French 4-Spice Pork
About this Recipe
This is a full-flavored hearty dinner. Although it could seem like a lot, take your time to plan and it could be a weeknight meal. Or, if you feel like impressing your friends or family, this food is good enough to make for a Sunday afternoon meal or for company on a Friday or Saturday night.
Pork with Four Spices (Porc avec quatre épices)
Quatre épices is the name of a spice mixture that flavors patés and other dishes. It resonates with deep, earthy flavors. Here, I have used it to season a pork butt in a simple recipe. It starts on the stove top and finishes in the oven. You could use a slow cooker as well. But, you would need to brown the pork to develop some of the flavors before putting it in the slow cooker. Simple sides are best because the intense flavor of the pork will overpower nearly any other flavors on a side.
Prep Time: 15 minutes
Cook Time: 2 hours 30 minutes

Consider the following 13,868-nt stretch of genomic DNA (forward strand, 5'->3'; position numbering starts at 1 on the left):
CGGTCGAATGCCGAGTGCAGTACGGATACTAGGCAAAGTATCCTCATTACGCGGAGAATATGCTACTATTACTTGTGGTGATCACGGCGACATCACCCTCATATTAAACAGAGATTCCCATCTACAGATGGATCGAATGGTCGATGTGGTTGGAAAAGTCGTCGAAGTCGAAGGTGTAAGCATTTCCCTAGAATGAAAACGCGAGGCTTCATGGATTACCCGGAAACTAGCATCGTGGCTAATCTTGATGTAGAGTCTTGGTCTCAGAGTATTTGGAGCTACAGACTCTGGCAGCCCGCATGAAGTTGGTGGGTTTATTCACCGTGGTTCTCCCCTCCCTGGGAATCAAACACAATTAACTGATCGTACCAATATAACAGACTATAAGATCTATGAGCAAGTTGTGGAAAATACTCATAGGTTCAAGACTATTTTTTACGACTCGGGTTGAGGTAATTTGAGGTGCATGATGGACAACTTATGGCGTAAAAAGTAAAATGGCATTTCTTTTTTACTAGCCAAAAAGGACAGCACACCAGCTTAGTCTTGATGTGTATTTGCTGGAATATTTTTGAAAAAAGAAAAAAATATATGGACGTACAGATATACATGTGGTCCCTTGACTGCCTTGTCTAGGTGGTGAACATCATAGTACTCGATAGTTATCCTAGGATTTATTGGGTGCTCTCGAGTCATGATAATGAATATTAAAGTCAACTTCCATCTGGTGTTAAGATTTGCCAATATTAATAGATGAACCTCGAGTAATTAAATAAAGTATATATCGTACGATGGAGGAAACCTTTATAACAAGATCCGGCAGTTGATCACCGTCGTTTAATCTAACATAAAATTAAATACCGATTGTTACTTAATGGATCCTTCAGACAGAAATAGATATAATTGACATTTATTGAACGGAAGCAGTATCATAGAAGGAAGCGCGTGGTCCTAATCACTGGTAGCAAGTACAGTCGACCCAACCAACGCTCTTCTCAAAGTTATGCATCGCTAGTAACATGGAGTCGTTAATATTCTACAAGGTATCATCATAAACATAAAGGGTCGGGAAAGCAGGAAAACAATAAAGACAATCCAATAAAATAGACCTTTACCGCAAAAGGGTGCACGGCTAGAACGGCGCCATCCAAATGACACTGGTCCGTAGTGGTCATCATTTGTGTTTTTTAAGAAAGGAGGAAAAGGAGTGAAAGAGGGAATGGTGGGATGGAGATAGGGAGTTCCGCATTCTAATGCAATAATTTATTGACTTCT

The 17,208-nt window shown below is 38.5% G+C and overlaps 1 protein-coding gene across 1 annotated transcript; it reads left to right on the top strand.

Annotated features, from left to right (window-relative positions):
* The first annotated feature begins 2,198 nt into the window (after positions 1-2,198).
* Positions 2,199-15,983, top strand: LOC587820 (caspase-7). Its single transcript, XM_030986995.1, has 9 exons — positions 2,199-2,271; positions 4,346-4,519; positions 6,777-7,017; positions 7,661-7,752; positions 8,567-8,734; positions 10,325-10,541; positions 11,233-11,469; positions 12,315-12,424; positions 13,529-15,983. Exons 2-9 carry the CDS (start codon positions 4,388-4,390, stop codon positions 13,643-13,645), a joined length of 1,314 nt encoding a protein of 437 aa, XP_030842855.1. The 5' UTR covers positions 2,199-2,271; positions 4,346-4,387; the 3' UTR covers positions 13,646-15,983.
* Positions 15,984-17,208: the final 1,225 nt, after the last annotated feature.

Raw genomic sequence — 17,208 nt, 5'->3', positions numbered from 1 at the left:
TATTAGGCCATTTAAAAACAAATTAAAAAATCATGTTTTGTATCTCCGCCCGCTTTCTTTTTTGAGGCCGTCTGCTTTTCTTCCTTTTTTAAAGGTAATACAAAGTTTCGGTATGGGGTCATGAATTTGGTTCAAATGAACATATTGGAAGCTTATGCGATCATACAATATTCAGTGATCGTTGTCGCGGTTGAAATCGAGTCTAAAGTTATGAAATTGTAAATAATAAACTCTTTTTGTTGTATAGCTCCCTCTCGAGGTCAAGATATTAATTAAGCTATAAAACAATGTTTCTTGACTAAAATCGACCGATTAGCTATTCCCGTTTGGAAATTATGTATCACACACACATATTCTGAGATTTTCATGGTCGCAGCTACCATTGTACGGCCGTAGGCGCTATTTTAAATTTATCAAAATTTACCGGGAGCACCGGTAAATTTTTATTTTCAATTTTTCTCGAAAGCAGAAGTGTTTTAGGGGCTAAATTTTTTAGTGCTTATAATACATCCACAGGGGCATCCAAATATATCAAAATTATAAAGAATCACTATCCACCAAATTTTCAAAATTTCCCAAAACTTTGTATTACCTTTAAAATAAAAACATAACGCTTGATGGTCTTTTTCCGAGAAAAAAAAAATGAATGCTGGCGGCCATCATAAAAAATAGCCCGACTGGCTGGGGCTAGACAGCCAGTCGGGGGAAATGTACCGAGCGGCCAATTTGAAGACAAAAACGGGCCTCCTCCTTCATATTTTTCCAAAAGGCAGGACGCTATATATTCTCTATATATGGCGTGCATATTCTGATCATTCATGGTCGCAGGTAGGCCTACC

Method: Dutch oven
- About 7 lbs of pork butt
- 2 Tablespoons olive oil
- 2 Tablespoons vegetable oil
- black pepper
- 1 onion chopped
- 2-3 cloves garlic roughly chopped
- 2 bay leaves
- 2 Tablespoons white vinegar
- 2 teaspoons white pepper
- 1 teaspoon ground ginger
- 1 teaspoon ground nutmeg, plus additional
- 1/4-1/2 teaspoon ground cloves
Step by Step Instructions
Preheat oven to 350º. Generously season all sides of the pork with salt and pepper.
Heat oils in a Dutch oven over medium-high heat. Brown the pork on all sides.
Add remaining ingredients, place in oven and cook until tender, about 2.5 hours.
Remove from oven, pull the pork apart with a fork and stir it around in its juices.
Grate a little more nutmeg over the pork, stir again and serve.
When I was making this 4-Spice Pork, my friend Amy telephoned and I was telling her about it. She loved the idea of the pork and suggested this Orange and Black Olive Salad as a complement.
The pork also goes well with mashed potatoes (with lots of butter) and buttered asparagus.
Leftover pork? Don’t worry, recipe coming to turn the leftover pork into rillettes – a divine spread for a toasted baguette.